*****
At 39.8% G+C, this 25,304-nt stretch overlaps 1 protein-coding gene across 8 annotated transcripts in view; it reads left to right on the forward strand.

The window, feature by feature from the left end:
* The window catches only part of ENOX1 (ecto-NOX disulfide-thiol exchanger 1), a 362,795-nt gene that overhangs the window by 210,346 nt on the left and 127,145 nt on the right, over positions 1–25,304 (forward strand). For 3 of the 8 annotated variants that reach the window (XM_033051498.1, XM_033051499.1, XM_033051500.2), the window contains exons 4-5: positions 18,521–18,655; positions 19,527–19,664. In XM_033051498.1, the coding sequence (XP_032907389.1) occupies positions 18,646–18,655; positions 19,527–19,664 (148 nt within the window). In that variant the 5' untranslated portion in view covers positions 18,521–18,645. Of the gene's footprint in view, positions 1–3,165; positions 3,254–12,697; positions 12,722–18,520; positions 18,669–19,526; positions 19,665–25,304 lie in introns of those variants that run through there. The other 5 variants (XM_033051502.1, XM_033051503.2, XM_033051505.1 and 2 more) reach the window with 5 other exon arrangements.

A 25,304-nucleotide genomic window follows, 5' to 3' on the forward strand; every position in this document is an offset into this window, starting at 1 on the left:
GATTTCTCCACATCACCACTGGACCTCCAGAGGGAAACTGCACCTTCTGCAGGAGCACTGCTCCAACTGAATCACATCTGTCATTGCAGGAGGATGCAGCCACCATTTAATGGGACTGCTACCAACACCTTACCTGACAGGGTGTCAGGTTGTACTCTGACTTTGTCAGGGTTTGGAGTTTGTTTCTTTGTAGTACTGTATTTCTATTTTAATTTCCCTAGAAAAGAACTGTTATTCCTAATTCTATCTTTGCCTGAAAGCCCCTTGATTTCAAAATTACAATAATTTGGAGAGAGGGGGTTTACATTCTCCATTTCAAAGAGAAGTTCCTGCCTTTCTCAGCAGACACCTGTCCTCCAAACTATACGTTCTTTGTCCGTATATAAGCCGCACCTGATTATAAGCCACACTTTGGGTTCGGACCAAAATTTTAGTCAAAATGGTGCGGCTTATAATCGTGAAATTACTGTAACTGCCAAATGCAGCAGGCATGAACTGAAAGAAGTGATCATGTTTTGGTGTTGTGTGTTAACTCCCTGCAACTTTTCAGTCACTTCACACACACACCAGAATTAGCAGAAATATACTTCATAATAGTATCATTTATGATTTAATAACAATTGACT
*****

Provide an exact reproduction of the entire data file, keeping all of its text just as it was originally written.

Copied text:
At 39.8% G+C, this 25,304-nt stretch overlaps 1 protein-coding gene across 8 annotated transcripts in view; it reads left to right on the forward strand.

The window, feature by feature from the left end:
* The window catches only part of ENOX1 (ecto-NOX disulfide-thiol exchanger 1), a 362,795-nt gene that overhangs the window by 210,346 nt on the left and 127,145 nt on the right, over positions 1–25,304 (forward strand). For 3 of the 8 annotated variants that reach the window (XM_033051498.1, XM_033051499.1, XM_033051500.2), the window contains exons 4-5: positions 18,521–18,655; positions 19,527–19,664. In XM_033051498.1, the coding sequence (XP_032907389.1) occupies positions 18,646–18,655; positions 19,527–19,664 (148 nt within the window). In that variant the 5' untranslated portion in view covers positions 18,521–18,645. Of the gene's footprint in view, positions 1–3,165; positions 3,254–12,697; positions 12,722–18,520; positions 18,669–19,526; positions 19,665–25,304 lie in introns of those variants that run through there. The other 5 variants (XM_033051502.1, XM_033051503.2, XM_033051505.1 and 2 more) reach the window with 5 other exon arrangements.

A 25,304-nucleotide genomic window follows, 5' to 3' on the forward strand; every position in this document is an offset into this window, starting at 1 on the left:
GATTTCTCCACATCACCACTGGACCTCCAGAGGGAAACTGCACCTTCTGCAGGAGCACTGCTCCAACTGAATCACATCTGTCATTGCAGGAGGATGCAGCCACCATTTAATGGGACTGCTACCAACACCTTACCTGACAGGGTGTCAGGTTGTACTCTGACTTTGTCAGGGTTTGGAGTTTGTTTCTTTGTAGTACTGTATTTCTATTTTAATTTCCCTAGAAAAGAACTGTTATTCCTAATTCTATCTTTGCCTGAAAGCCCCTTGATTTCAAAATTACAATAATTTGGAGAGAGGGGGTTTACATTCTCCATTTCAAAGAGAAGTTCCTGCCTTTCTCAGCAGACACCTGTCCTCCAAACTATACGTTCTTTGTCCGTATATAAGCCGCACCTGATTATAAGCCACACTTTGGGTTCGGACCAAAATTTTAGTCAAAATGGTGCGGCTTATAATCGTGAAATTACTGTAACTGCCAAATGCAGCAGGCATGAACTGAAAGAAGTGATCATGTTTTGGTGTTGTGTGTTAACTCCCTGCAACTTTTCAGTCACTTCACACACACACCAGAATTAGCAGAAATATACTTCATAATAGTATCATTTATGATTTAATAACAATTGACT